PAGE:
Recently, I spoke with Sam Wade, Chief of the Transportation Fuel Branch of the California Air Resources Board (CARB) about the status and outlook for the Low Carbon Fuels Standard (LCFS) program. A couple of highlights from the interview follow below, and in addition, we talked about the continuing decline of corn ethanol carbon intensity (CI) and the future of advanced biofuels. You can listen to or download the podcast below or listen to it in ITunes.
“Let me start with some of the success that we have seen because I think that helps frame where we see things going. From 2011 to 2016 we have seen really strong growth in liquid diesel substitutes especially in renewable diesel and biodiesel with renewable diesel growing from 2 million gallons in 2011 to over 200 million in 2016 and biodiesel growing from about 13 million to over 100 million. And so that has been very significant. We have also seen renewable natural gas really making some strong inroads in the CNG and the LNG space where renewable natural gas now makes up over half of all of the gaseous fuels used in California vehicles.
We have also seen significant growth in the number of electric vehicles on the road and even more of that is coming along with vehicle manufacturers set up to offer over 80 electric and hydrogen vehicles in the next 5 model years. We have seen moderate but important growth in the use of E85 and ethanol and flex fuel vehicles and really across all of those fuels we have seen continued decline in the carbon intensity of each of those fuels. So we are pretty excited about the progress that we’ve made using the Low Carbon Fuel Standard so far.”
“In the scoping plan process that you mentioned we will be recommending to our board that we build on the success of the [LCFS] program and we use the framework that we have in place to further decarbonize the fuel mix out of 2030. The plan would require a decline of 18 percent in carbon intensity below 2010 levels. That is an additional significant push that we need to make but as to what fuels might help us get there we have run a wide variety of scenarios as part of this scoping plan analysis. Most of those scenarios involve one of the following two things or a combination. First, we think there is still more opportunity for continued incremental improvement from the first generation of fuels that provides the majority of credits so far. If we see continued volume growth and carbon intensity decline across biodiesel and ethanol and, to some extent, renewable diesel, we would be very excited about that.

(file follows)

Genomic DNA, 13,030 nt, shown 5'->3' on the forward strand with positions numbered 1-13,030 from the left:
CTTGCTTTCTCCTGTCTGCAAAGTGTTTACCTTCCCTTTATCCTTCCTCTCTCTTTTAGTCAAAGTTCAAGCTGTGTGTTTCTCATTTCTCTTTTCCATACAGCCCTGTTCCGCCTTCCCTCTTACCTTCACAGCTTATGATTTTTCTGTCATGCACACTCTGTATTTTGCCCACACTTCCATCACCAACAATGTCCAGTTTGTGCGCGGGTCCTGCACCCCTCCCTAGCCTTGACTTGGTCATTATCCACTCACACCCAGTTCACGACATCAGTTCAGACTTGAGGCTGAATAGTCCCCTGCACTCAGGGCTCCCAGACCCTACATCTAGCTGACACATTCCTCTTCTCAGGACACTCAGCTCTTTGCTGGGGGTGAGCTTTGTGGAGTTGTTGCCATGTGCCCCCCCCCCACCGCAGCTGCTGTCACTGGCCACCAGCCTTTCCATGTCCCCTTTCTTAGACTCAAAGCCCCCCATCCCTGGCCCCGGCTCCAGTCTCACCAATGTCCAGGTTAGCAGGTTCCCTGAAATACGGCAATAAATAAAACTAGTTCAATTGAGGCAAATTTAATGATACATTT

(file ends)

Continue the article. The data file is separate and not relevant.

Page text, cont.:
On top of that we also do expect to see some penetration of second generation biofuels or fuels like electricity and hydrogen that have a much bigger greenhouse gas benefit per unit of fuel sold. But on top of that, one of the nice things about the LCFS we don’t have to have a perfect crystal ball because the program doesn’t pick winners. It basically sets up this system of tradable credits and provides value to the lowest carbon fuels that can come to market. So the framework really does facilitate us to look across a wide variety of options and to hopefully drive the best option to market.”
“We are going to be starting a rule making which is sort of our formal process to change the program. And that will really commence after the scoping plan process concludes. We have a little bit of preliminary workshops and engagement with stakeholders on a few items. The most significant really being the addition of a mandatory third party verification system for checking the carbon intensity crediting on the program. And hopefully what that will look like is something very similar to what you see under the California mandatory reporting program under the cap-and-trade system here or some of the schemes in the European biofuel systems.
What that involves is third parties becoming an additional check on the information in the program and supplementing the work of ARB staff to make sure that we get all the numbers right and the very high value of these LCFS credits is backed by the most credible data that we can impose. On top of that, another big priority that we have is the addition of alternative jet fuels and the reason that we are so focused on alternative jet fuels is that we see the airlines emerging as important long-term purchasers that help get new advanced biofuel facilities constructed by providing long term off tank agreements for those fuels. So we want to recognize that and encourage that.”
Tammy Klein is a consultant and strategic advisor providing market and policy intelligence and analysis on transportation fuels to the auto and oil industries, governments, and NGOs. She writes and advises on petroleum fuels, biofuels, alternative fuels, automotive fuels, and fuels policy.